Health Savings Accounts Will Revolutionize American Health Care

The idea behind Health Savings Accounts (HSAs) is quite simple. Individuals should be able to manage some of their own health care dollars through accounts they own and control. They should be able to use these funds to pay expenses not paid by third-party insurance, including the cost of out-of-network doctors and diagnostic tests. They should be able to profit from being wise consumers of medical care by having account balances grow tax free and eventually be available for nonmedical purchases.

As of January 1, 2004, 250 million nonelderly Americans now have access to HSAs, provided they are combined with catastrophic insurance.

Creating a Level Playing Field for Individual Self Insurance. Health Savings Accounts are designed to help correct a major flaw in tax law that distorts our entire health care system.

Every dollar an employer pays for employee health insurance premiums avoids income and payroll taxes. For a middle-income employee, this generous tax subsidy means that government is effectively paying for almost half the cost of the health insurance. [See Figure I.] On the other hand, the government taxes away almost half of every dollar employers put into savings accounts for employees to pay their medical expenses directly. The result is a tax law that lavishly subsidizes third-party insurance and severely penalizes individual self-insurance. This encourages people to use third-party bureaucracies to pay every medical bill, even though it often makes more sense for patients to manage discretionary expenses themselves.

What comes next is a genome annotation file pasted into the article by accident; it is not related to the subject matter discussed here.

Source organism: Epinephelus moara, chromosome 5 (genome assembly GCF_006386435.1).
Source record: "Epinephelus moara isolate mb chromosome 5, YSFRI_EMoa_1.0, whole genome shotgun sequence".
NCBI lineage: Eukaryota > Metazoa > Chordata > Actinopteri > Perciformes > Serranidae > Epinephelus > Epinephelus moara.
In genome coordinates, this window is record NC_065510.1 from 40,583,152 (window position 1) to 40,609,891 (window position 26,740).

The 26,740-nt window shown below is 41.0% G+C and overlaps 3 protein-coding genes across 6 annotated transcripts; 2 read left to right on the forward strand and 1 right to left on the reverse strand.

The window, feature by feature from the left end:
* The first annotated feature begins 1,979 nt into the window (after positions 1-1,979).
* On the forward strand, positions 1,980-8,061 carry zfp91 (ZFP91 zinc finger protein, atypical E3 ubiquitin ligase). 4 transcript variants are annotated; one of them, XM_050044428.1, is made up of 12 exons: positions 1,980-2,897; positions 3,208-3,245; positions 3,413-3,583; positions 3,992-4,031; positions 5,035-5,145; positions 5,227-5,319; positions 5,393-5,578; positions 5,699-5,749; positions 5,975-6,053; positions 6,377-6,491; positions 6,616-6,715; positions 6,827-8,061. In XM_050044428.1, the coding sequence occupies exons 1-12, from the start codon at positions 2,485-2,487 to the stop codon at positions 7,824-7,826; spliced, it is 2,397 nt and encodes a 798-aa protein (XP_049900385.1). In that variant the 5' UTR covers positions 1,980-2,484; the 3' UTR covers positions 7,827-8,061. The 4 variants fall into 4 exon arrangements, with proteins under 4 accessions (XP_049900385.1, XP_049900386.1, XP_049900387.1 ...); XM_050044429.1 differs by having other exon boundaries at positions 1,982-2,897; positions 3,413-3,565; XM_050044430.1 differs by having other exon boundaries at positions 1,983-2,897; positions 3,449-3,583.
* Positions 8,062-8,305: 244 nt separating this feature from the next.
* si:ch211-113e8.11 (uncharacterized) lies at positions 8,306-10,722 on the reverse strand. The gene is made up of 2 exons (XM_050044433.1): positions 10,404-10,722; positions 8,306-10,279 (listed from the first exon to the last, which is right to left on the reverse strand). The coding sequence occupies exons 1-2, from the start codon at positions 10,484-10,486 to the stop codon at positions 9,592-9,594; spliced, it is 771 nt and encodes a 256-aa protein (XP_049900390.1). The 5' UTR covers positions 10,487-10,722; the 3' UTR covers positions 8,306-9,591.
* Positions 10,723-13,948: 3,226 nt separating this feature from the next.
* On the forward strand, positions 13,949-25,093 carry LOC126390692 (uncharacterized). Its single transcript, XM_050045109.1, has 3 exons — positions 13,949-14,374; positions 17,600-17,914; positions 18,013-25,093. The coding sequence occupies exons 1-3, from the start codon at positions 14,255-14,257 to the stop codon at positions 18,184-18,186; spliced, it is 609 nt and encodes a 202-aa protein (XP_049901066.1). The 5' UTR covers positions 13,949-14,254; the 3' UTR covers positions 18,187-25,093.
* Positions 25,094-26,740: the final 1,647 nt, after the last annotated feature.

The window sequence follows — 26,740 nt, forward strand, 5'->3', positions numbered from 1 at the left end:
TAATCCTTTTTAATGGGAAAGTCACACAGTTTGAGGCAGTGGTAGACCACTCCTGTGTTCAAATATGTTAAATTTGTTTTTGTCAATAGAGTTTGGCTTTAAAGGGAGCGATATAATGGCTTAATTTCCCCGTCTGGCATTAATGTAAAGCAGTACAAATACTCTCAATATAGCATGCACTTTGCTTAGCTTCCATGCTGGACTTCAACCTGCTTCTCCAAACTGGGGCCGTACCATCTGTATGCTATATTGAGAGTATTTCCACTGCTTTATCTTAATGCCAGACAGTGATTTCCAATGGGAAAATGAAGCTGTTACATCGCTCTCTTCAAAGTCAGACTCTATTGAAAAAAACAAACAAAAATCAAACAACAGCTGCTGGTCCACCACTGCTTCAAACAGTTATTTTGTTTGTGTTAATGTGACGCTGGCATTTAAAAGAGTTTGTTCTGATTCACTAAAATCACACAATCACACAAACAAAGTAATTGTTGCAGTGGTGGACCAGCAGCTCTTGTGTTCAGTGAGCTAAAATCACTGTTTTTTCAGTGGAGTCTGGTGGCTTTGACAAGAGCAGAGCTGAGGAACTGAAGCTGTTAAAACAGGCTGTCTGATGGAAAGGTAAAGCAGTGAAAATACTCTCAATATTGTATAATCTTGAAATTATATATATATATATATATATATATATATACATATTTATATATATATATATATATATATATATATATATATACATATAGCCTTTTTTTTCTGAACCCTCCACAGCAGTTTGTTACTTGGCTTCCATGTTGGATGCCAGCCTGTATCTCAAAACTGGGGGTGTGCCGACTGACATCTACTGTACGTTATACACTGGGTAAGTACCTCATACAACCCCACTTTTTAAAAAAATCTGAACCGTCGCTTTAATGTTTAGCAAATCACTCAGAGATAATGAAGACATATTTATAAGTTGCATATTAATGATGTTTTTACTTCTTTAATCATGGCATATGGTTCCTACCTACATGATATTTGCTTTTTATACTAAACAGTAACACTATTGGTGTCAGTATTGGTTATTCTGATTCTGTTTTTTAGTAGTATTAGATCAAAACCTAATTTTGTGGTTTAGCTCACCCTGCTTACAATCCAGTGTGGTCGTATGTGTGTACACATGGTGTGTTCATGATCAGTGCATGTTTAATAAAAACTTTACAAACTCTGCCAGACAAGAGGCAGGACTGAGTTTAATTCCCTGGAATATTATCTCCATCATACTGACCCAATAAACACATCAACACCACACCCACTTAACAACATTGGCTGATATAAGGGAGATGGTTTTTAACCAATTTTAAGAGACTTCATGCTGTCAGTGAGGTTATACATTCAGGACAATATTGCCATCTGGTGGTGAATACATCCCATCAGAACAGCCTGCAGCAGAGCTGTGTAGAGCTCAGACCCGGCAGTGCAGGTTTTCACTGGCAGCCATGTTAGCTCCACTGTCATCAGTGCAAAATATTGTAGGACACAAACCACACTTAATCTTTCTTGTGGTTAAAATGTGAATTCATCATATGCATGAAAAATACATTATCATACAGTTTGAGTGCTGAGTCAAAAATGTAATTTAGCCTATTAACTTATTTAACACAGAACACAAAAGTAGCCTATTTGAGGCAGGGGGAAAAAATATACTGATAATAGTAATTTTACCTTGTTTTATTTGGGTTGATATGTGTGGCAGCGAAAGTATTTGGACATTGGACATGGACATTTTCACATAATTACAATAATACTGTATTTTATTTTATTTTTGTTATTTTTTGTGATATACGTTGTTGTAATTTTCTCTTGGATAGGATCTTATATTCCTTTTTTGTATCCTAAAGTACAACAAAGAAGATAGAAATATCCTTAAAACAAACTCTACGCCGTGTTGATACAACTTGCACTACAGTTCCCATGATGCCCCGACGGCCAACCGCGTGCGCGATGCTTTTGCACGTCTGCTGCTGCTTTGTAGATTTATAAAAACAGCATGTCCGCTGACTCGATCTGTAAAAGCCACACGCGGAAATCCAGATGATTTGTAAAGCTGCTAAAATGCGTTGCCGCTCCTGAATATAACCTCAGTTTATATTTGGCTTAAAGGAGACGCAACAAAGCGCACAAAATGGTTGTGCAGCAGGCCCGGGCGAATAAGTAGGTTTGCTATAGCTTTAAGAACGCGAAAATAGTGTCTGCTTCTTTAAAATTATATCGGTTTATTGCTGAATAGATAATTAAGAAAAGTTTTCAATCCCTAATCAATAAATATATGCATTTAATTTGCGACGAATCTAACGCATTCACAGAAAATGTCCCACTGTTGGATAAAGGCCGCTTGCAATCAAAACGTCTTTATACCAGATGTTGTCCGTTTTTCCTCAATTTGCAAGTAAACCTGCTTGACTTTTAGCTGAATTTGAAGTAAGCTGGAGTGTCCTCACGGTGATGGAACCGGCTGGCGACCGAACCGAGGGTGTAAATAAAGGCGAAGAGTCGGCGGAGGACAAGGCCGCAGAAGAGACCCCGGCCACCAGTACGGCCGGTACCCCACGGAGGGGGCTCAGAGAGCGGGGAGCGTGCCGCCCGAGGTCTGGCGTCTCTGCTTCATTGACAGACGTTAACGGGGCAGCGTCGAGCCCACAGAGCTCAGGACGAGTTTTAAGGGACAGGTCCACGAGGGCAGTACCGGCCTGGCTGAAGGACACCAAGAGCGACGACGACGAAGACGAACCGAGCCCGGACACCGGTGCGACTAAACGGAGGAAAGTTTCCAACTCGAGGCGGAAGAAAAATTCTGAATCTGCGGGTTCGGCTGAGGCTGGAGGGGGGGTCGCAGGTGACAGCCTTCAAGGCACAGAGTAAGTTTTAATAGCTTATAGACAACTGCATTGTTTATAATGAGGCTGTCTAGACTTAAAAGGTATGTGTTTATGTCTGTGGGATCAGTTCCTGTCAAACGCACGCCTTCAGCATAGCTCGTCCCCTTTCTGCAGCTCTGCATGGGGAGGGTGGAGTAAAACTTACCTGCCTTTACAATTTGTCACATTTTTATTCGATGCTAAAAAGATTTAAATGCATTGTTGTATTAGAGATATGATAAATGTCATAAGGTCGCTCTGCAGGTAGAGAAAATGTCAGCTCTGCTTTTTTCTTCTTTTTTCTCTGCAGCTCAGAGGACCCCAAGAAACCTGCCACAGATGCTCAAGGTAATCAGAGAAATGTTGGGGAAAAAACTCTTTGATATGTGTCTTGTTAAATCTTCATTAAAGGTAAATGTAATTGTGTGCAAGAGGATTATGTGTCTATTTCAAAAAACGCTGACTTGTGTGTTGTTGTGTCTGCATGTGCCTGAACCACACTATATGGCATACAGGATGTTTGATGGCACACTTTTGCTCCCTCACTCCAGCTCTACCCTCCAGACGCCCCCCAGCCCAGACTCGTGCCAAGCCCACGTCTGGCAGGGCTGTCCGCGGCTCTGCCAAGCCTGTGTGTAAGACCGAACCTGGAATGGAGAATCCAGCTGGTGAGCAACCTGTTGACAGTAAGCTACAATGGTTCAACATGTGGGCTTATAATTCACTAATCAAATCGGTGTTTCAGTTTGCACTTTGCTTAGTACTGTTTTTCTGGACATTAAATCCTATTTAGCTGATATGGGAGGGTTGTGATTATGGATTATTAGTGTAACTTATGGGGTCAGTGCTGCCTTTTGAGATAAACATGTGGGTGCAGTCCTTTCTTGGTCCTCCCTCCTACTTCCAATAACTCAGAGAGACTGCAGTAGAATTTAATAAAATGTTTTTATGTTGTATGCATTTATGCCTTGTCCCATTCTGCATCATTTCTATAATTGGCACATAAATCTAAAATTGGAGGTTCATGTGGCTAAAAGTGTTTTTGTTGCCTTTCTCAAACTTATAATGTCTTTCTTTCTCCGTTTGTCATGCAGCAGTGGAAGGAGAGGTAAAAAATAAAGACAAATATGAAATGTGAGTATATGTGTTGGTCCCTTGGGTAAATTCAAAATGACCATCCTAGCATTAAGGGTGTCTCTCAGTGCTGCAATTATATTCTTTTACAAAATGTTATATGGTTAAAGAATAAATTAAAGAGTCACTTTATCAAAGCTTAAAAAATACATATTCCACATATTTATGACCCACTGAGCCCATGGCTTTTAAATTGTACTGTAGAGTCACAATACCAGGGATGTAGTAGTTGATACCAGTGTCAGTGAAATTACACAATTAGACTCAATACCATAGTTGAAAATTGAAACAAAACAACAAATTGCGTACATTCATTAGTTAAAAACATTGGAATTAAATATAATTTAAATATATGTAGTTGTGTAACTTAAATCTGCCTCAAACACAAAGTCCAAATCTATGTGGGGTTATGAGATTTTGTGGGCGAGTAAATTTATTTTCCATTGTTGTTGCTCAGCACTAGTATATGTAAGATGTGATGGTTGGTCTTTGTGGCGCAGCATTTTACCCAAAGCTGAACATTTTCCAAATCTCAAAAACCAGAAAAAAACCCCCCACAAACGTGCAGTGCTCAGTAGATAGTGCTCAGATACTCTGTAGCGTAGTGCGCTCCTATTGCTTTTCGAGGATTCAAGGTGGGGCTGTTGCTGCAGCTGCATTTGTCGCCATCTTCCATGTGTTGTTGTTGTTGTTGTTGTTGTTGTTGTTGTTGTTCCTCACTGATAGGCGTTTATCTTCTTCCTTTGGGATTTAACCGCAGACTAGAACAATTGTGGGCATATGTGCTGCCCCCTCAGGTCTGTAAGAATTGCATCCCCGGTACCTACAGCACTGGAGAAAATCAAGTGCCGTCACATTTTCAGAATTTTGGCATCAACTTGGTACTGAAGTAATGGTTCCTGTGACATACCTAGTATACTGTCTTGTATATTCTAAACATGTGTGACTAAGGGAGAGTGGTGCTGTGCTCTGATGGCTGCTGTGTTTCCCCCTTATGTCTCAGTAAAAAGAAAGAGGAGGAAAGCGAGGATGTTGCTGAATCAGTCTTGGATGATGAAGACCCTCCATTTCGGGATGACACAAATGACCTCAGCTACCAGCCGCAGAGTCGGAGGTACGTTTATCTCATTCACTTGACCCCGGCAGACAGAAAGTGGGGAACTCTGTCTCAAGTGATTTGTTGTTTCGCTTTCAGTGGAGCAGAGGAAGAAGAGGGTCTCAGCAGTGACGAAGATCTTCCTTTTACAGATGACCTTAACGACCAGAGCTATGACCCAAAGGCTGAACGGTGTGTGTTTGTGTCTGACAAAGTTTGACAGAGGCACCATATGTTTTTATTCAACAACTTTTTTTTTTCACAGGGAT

The new law, part of the recently enacted Medicare prescription drug bill, gives deposits to HSAs the same tax advantages formerly granted only to health insurance premiums. Employer and employee deposits to HSAs will avoid all federal income and payroll taxes. When combined with individually owned insurance, HSA deposits will be a deductible expense, even for income tax filers who do not itemize.